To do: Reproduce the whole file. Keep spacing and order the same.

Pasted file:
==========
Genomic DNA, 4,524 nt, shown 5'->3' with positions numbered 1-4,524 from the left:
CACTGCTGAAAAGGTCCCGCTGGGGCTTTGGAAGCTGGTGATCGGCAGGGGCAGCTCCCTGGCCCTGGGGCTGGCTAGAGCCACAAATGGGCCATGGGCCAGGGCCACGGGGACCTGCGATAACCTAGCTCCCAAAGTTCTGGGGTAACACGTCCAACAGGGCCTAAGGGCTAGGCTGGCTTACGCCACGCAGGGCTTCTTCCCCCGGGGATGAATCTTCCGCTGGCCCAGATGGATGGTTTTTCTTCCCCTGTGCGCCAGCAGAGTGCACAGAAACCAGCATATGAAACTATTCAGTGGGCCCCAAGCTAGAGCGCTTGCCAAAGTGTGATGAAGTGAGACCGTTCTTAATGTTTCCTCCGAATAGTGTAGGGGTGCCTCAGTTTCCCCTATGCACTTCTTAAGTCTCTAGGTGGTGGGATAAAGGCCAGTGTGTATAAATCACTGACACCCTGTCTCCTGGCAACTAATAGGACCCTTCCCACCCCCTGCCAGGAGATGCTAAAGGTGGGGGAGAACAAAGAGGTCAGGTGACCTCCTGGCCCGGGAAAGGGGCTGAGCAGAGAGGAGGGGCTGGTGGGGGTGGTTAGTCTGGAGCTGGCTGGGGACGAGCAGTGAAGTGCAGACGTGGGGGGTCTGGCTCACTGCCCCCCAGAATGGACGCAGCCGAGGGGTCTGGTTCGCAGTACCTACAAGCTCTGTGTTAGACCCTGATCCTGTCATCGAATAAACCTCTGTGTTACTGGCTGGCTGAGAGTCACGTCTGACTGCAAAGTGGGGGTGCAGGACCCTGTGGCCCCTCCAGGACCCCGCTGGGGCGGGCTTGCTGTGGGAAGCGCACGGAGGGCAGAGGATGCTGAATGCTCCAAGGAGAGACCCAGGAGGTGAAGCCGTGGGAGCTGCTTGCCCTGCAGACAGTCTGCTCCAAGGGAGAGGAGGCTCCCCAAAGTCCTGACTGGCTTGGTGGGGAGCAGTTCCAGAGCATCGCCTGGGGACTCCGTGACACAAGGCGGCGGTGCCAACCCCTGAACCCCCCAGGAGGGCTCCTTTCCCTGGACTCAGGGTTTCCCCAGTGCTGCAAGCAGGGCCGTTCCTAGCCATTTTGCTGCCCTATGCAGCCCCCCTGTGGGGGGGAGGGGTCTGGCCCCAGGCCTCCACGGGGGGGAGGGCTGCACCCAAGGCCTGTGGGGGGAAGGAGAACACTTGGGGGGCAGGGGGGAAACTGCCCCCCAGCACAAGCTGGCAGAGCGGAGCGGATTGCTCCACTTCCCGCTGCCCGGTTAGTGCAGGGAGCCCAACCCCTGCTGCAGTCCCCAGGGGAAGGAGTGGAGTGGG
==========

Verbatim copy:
Genomic DNA, 4,524 nt, shown 5'->3' with positions numbered 1-4,524 from the left:
CACTGCTGAAAAGGTCCCGCTGGGGCTTTGGAAGCTGGTGATCGGCAGGGGCAGCTCCCTGGCCCTGGGGCTGGCTAGAGCCACAAATGGGCCATGGGCCAGGGCCACGGGGACCTGCGATAACCTAGCTCCCAAAGTTCTGGGGTAACACGTCCAACAGGGCCTAAGGGCTAGGCTGGCTTACGCCACGCAGGGCTTCTTCCCCCGGGGATGAATCTTCCGCTGGCCCAGATGGATGGTTTTTCTTCCCCTGTGCGCCAGCAGAGTGCACAGAAACCAGCATATGAAACTATTCAGTGGGCCCCAAGCTAGAGCGCTTGCCAAAGTGTGATGAAGTGAGACCGTTCTTAATGTTTCCTCCGAATAGTGTAGGGGTGCCTCAGTTTCCCCTATGCACTTCTTAAGTCTCTAGGTGGTGGGATAAAGGCCAGTGTGTATAAATCACTGACACCCTGTCTCCTGGCAACTAATAGGACCCTTCCCACCCCCTGCCAGGAGATGCTAAAGGTGGGGGAGAACAAAGAGGTCAGGTGACCTCCTGGCCCGGGAAAGGGGCTGAGCAGAGAGGAGGGGCTGGTGGGGGTGGTTAGTCTGGAGCTGGCTGGGGACGAGCAGTGAAGTGCAGACGTGGGGGGTCTGGCTCACTGCCCCCCAGAATGGACGCAGCCGAGGGGTCTGGTTCGCAGTACCTACAAGCTCTGTGTTAGACCCTGATCCTGTCATCGAATAAACCTCTGTGTTACTGGCTGGCTGAGAGTCACGTCTGACTGCAAAGTGGGGGTGCAGGACCCTGTGGCCCCTCCAGGACCCCGCTGGGGCGGGCTTGCTGTGGGAAGCGCACGGAGGGCAGAGGATGCTGAATGCTCCAAGGAGAGACCCAGGAGGTGAAGCCGTGGGAGCTGCTTGCCCTGCAGACAGTCTGCTCCAAGGGAGAGGAGGCTCCCCAAAGTCCTGACTGGCTTGGTGGGGAGCAGTTCCAGAGCATCGCCTGGGGACTCCGTGACACAAGGCGGCGGTGCCAACCCCTGAACCCCCCAGGAGGGCTCCTTTCCCTGGACTCAGGGTTTCCCCAGTGCTGCAAGCAGGGCCGTTCCTAGCCATTTTGCTGCCCTATGCAGCCCCCCTGTGGGGGGGAGGGGTCTGGCCCCAGGCCTCCACGGGGGGGAGGGCTGCACCCAAGGCCTGTGGGGGGAAGGAGAACACTTGGGGGGCAGGGGGGAAACTGCCCCCCAGCACAAGCTGGCAGAGCGGAGCGGATTGCTCCACTTCCCGCTGCCCGGTTAGTGCAGGGAGCCCAACCCCTGCTGCAGTCCCCAGGGGAAGGAGTGGAGTGGG